Alton starter

Gilesy

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I know there is a lot of information regarding these already but I can't seem to find anything like this. The starter has failed owing to the 3 plastic rods disintegrating
alton starter.jpg
. On inspection there is what appears to be a crude weld holding the shaft into the gear wheel. It has failed, but I'm curious to know its function. It can't be designed to take any force as it is so flimsy. Do you think I could use Loctite 638 retaining compound to secure it. My kit came with 3 spare plastic rods so I could get it going again fairly quickly without having to deal with Alton. The kit came new, but is now out of warranty. It has been great so far. Any help appreciated.
 

Gilesy

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Yes. but more of a 'tack' than a weld.
 
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cliffa

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It does look pretty poor I have to say. I'd take it somewhere and have it welded properly.
 
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I presume the weld is to locate the gear in the correct position on the shaft and, as you say, it doesn't transmit any force so the weld isn't under much stress so is strange that it has failed. A little dab of weld would probably be all it needs to fix it.
Those plastic things are like shear pins and designed to break rather than any mechanical damage occur when some sort of overload condition occurs. Mine were fine for ages but broke when the battery got low so that starter was struggling to turn engine over.

RGM sell some Alton spares and do have the plastic things. They also have that shaft but you have to buy the other part that fits on that shaft with it, which makes it quite expensive.

 

Gilesy

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I presume the weld is to locate the gear in the correct position on the shaft and, as you say, it doesn't transmit any force so the weld isn't under much stress so is strange that it has failed. A little dab of weld would probably be all it needs to fix it.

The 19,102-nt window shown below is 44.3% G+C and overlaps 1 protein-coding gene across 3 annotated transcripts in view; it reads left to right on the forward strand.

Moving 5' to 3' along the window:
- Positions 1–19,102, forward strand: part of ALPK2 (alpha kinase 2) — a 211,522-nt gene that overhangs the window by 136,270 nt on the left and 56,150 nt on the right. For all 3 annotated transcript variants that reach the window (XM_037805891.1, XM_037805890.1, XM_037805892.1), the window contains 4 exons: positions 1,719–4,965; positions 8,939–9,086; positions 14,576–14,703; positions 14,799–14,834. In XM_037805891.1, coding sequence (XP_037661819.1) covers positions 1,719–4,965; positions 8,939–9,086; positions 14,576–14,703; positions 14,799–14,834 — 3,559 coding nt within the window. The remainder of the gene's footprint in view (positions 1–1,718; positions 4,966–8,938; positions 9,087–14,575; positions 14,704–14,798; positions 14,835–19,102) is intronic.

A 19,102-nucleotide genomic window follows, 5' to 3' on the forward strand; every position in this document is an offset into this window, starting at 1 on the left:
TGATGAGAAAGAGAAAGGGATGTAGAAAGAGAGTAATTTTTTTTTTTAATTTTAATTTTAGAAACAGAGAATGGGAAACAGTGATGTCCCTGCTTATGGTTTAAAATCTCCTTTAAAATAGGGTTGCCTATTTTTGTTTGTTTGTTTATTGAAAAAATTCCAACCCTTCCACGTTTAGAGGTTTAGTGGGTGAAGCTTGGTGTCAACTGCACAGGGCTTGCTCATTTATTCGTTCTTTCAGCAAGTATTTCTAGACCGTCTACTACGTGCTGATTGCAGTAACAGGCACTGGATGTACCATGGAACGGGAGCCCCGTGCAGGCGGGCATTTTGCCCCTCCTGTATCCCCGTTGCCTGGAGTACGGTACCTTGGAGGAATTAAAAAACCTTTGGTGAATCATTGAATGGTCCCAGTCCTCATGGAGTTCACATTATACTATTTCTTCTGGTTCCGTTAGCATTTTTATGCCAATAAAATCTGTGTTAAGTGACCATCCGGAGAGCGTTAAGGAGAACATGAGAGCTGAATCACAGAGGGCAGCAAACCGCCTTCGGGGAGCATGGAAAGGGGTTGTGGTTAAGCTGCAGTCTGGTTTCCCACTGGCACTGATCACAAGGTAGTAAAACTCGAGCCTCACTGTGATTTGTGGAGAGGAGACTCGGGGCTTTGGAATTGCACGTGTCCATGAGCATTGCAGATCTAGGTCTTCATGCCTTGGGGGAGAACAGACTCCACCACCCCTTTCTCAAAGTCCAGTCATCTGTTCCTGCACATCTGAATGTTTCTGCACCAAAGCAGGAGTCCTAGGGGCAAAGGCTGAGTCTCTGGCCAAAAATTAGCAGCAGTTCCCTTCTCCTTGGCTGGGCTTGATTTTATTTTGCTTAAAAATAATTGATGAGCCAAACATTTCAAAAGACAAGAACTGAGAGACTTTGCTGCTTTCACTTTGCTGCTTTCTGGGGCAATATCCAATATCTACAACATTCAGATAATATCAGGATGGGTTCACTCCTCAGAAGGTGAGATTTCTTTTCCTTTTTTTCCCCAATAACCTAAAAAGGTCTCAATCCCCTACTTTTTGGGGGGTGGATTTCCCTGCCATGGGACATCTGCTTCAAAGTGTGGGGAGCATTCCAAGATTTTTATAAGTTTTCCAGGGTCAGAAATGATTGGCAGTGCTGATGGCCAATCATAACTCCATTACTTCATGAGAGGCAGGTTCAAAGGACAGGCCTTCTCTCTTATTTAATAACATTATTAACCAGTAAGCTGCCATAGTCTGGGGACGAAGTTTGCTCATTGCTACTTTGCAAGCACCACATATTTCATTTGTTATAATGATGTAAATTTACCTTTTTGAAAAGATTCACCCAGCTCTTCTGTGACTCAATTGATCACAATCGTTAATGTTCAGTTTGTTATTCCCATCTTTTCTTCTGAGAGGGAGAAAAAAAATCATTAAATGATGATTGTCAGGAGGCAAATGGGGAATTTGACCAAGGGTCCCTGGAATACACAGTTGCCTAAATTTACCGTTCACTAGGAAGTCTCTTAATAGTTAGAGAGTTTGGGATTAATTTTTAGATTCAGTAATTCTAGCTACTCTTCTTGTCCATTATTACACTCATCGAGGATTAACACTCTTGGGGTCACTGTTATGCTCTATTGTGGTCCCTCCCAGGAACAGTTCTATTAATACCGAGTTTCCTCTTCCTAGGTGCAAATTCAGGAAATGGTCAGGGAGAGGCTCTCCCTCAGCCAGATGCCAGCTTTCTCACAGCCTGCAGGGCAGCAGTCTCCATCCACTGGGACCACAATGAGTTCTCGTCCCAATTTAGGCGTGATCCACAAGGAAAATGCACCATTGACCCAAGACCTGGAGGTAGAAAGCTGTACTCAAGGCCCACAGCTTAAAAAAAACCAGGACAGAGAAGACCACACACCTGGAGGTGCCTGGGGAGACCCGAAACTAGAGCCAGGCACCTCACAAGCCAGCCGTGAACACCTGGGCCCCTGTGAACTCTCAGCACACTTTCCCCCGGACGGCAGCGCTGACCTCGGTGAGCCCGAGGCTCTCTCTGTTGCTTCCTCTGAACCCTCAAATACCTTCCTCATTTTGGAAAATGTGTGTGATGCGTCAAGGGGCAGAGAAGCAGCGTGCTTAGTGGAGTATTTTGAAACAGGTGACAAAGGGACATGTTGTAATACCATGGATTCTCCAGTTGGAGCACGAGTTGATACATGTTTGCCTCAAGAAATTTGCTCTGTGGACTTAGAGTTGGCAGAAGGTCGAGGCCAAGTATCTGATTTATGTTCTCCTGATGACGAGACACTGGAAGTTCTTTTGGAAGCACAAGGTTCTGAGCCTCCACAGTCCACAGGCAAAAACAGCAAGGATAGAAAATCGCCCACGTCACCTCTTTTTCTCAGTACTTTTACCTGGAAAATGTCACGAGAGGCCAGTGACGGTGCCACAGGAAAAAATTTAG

Those plastic things are like shear pins and designed to break rather than any mechanical damage occur when some sort of overload condition occurs. Mine were fine for ages but broke when the battery got low so that starter was struggling to turn engine over.

RGM sell some Alton spares and do have the plastic things. They also have that shaft but you have to buy the other part that fits on that shaft with it, which makes it quite expensive.

Thanks for that, you have confirmed my suspicions. I think I will use the Loctite, it is amazingly strong in this type of application, certainly stronger than a tack of weld. I will order some more plastic cylinder things, To use 3 or 6, that is the question.
Cheers
 
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"
To use 3 or 6, that is the question.
Cheers"

Isn't it shown in the Alton instructions?

Loctite stronger than a weld? I don't know about that. I've had red loctite fail in simply holding a Norton rear-view mirror onto the OEM Norton mirror mount-unscrewed with vibration.
 

baz

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"
To use 3 or 6, that is the question.
Cheers"

Isn't it shown in the Alton instructions?

Loctite stronger than a weld? I don't know about that. I've had red loctite fail in simply holding a Norton rear-view mirror onto the OEM Norton mirror mount-unscrewed with vibration.
6 in mine from memory
 

baz

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Thanks for that, you have confirmed my suspicions. I think I will use the Loctite, it is amazingly strong in this type of application, certainly stronger than a tack of weld. I will order some more plastic cylinder things, To use 3 or 6, that is the question.
Cheers
I'd definitely weld it